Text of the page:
Glomerular Hyperfiltration and Renal Disease Progression in Type 2 Diabetes

  1. for the GFR Study Investigators (see Study Organization)
  1. 1Clinical Research Center for Rare Diseases Aldo & Cele Daccò, Mario Negri Institute for Pharmacological Research, Bergamo, Italy
  2. 2Unit of Nephrology, Azienda Ospedaliera Ospedali Riuniti di Bergamo, Bergamo, Italy
  3. 3Unit of Diabetology, Azienda Ospedaliera Ospedali Riuniti di Bergamo, Bergamo, Italy
  4. 4Unit of Diabetology, Treviglio Hospital, Treviglio, Italy
  5. 5Department of Endocrinology, Diabetes and Metabolic Diseases, University Medical Center, Ljubljana, Slovenia
  1. Corresponding author: Piero Ruggenenti, pruggenenti{at} or manuela.passera{at}
  1. P.R., E.L.P., and F.G. contributed equally to this study.


OBJECTIVE To describe the prevalence and determinants of hyperfiltration (glomerular filtration rate [GFR] ≥120 mL/min/1.73 m2), GFR decline, and nephropathy onset or progression in type 2 diabetic patients with normo- or microalbuminuria.

RESEARCH DESIGN AND METHODS We longitudinally studied 600 hypertensive type 2 diabetic patients with albuminuria <200 μg/min and who were retrieved from two randomized trials testing the renal effect of trandolapril and delapril. Target blood pressure (BP) was <120/80 mmHg, and HbA1c was <7%. GFR, albuminuria, and glucose disposal rate (GDR) were centrally measured by iohexol plasma clearance, nephelometry in three consecutive overnight urine collections, and hyperinsulinemic euglycemic clamp, respectively.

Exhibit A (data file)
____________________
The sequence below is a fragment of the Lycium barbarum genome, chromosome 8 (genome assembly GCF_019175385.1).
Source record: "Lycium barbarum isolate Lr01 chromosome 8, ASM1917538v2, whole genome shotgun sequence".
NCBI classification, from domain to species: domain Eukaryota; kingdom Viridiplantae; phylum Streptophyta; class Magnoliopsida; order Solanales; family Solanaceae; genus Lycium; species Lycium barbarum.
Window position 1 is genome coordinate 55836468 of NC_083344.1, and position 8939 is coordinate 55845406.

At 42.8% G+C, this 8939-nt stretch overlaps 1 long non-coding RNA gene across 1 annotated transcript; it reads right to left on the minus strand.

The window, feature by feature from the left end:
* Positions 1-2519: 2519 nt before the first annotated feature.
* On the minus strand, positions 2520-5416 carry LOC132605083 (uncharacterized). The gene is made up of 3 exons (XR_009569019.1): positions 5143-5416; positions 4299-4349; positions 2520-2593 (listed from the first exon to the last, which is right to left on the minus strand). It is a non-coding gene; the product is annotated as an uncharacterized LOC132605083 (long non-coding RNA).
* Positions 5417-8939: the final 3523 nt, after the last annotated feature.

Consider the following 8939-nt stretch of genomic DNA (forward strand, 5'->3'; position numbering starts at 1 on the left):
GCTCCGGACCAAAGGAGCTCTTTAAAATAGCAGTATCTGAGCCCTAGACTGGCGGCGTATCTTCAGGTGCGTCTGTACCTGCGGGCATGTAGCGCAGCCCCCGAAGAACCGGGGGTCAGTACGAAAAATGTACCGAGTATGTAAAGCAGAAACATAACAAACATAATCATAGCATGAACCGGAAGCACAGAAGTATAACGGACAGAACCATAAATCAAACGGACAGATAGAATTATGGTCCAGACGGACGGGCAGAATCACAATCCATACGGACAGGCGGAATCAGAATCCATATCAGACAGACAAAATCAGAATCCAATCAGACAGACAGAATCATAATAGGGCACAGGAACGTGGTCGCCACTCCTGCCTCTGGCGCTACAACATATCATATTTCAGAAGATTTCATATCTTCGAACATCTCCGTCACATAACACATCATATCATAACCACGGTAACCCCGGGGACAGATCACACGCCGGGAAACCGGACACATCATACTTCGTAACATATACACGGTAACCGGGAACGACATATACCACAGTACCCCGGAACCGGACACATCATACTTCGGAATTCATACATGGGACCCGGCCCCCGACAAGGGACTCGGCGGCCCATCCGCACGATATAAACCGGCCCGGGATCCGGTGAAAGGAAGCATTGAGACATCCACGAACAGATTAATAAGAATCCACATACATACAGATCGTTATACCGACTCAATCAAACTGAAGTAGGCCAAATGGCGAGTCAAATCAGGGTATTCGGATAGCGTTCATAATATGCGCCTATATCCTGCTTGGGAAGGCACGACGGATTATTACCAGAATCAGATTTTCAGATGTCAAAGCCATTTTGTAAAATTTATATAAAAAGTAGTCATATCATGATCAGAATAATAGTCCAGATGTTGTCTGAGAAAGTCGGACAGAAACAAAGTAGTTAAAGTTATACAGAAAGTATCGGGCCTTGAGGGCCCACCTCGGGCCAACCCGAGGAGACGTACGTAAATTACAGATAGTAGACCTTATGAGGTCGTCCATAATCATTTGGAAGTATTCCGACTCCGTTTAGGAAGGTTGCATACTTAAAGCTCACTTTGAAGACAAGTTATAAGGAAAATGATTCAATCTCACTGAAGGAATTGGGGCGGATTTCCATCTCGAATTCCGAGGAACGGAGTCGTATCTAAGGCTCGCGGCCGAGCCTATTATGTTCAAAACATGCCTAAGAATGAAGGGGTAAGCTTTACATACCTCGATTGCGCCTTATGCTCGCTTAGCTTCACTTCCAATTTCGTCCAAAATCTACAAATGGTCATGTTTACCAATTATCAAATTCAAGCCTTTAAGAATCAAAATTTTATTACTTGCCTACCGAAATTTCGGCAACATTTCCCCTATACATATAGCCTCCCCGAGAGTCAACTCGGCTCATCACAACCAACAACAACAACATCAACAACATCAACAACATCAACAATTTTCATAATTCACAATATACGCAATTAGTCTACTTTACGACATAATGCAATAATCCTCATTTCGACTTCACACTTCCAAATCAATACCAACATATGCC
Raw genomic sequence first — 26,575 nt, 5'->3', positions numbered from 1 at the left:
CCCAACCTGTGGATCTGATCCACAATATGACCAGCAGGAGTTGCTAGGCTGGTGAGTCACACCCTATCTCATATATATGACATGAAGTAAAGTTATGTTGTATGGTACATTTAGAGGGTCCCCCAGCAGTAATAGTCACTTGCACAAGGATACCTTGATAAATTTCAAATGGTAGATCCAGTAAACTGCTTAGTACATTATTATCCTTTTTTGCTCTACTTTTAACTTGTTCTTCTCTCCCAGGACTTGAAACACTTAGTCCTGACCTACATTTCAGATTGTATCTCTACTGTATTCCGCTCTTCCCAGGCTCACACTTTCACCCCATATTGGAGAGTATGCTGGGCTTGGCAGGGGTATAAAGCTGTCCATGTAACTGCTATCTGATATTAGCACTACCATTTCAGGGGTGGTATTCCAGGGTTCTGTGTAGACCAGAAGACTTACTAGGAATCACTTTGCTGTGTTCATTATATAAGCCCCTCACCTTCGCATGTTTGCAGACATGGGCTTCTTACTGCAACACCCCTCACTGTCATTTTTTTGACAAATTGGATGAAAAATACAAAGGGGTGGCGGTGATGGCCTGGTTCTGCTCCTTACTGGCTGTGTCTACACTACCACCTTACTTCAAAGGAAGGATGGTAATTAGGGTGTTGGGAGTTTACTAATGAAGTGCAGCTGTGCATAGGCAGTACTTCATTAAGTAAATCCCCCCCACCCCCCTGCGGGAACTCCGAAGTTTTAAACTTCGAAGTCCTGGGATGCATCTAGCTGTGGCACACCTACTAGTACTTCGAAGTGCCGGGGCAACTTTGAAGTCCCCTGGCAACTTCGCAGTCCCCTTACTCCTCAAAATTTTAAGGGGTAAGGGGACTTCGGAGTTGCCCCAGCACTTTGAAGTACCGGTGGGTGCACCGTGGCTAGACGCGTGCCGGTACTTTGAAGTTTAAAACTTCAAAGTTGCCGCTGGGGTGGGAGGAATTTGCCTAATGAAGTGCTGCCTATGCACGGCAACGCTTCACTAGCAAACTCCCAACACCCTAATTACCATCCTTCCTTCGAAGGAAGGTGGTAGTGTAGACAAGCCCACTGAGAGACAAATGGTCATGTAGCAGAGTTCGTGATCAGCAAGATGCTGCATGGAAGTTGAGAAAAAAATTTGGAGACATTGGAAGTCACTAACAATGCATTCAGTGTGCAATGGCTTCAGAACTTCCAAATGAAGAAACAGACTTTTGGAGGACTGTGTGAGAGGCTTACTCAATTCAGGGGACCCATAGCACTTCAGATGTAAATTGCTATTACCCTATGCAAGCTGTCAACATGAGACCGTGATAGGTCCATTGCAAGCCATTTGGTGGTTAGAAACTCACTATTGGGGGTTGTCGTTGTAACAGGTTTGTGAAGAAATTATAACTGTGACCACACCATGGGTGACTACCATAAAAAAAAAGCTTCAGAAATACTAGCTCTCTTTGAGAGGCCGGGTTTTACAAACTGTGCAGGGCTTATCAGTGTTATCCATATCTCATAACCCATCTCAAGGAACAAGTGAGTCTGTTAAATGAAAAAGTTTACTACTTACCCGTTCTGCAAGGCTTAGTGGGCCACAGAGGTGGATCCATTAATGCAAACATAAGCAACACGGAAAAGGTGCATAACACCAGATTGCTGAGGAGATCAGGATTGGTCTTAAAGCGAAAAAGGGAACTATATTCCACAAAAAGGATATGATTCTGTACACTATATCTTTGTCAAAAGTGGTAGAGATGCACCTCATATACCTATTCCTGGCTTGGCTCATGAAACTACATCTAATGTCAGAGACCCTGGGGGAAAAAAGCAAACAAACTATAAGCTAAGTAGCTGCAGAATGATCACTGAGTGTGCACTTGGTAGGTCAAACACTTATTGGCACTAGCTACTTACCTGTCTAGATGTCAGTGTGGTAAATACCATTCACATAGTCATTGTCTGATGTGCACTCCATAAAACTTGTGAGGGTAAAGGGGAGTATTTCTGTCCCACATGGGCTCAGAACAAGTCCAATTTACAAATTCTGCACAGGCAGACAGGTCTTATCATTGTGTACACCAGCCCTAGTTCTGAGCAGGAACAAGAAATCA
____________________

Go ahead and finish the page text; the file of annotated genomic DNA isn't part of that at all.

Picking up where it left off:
RESULTS Over a median (range) follow-up of 4.0 (1.7–8.1) years, GFR declined by 3.37 (5.71–1.31) mL/min/1.73 m2 per year. GFR change was bimodal over time: a larger reduction at 6 months significantly predicted slower subsequent decline (coefficient: −0.0054; SE: 0.0009), particularly among hyperfiltering patients. A total of 90 subjects (15%) were hyperfiltering at inclusion, and 11 of 47 (23.4%) patients with persistent hyperfiltration progressed to micro- or macroalbuminuria versus 53 (10.6%) of the 502 who had their hyperfiltration ameliorated at 6 months or were nonhyperfiltering since inclusion (hazard ratio 2.16 [95% CI 1.13–4.14]). Amelioration of hyperfiltration was independent of baseline characteristics or ACE inhibition. It was significantly associated with improved BP and metabolic control, amelioration of GDR, and slower long-term GFR decline on follow-up.

CONCLUSIONS Despite intensified treatment, patients with type 2 diabetes have a fast GFR decline. Hyperfiltration affects a subgroup of patients and may contribute to renal function loss and nephropathy onset or progression. Whether amelioration of hyperfiltration is renoprotective is worth investigating.

  • Received November 11, 2011.
  • Accepted April 17, 2012.

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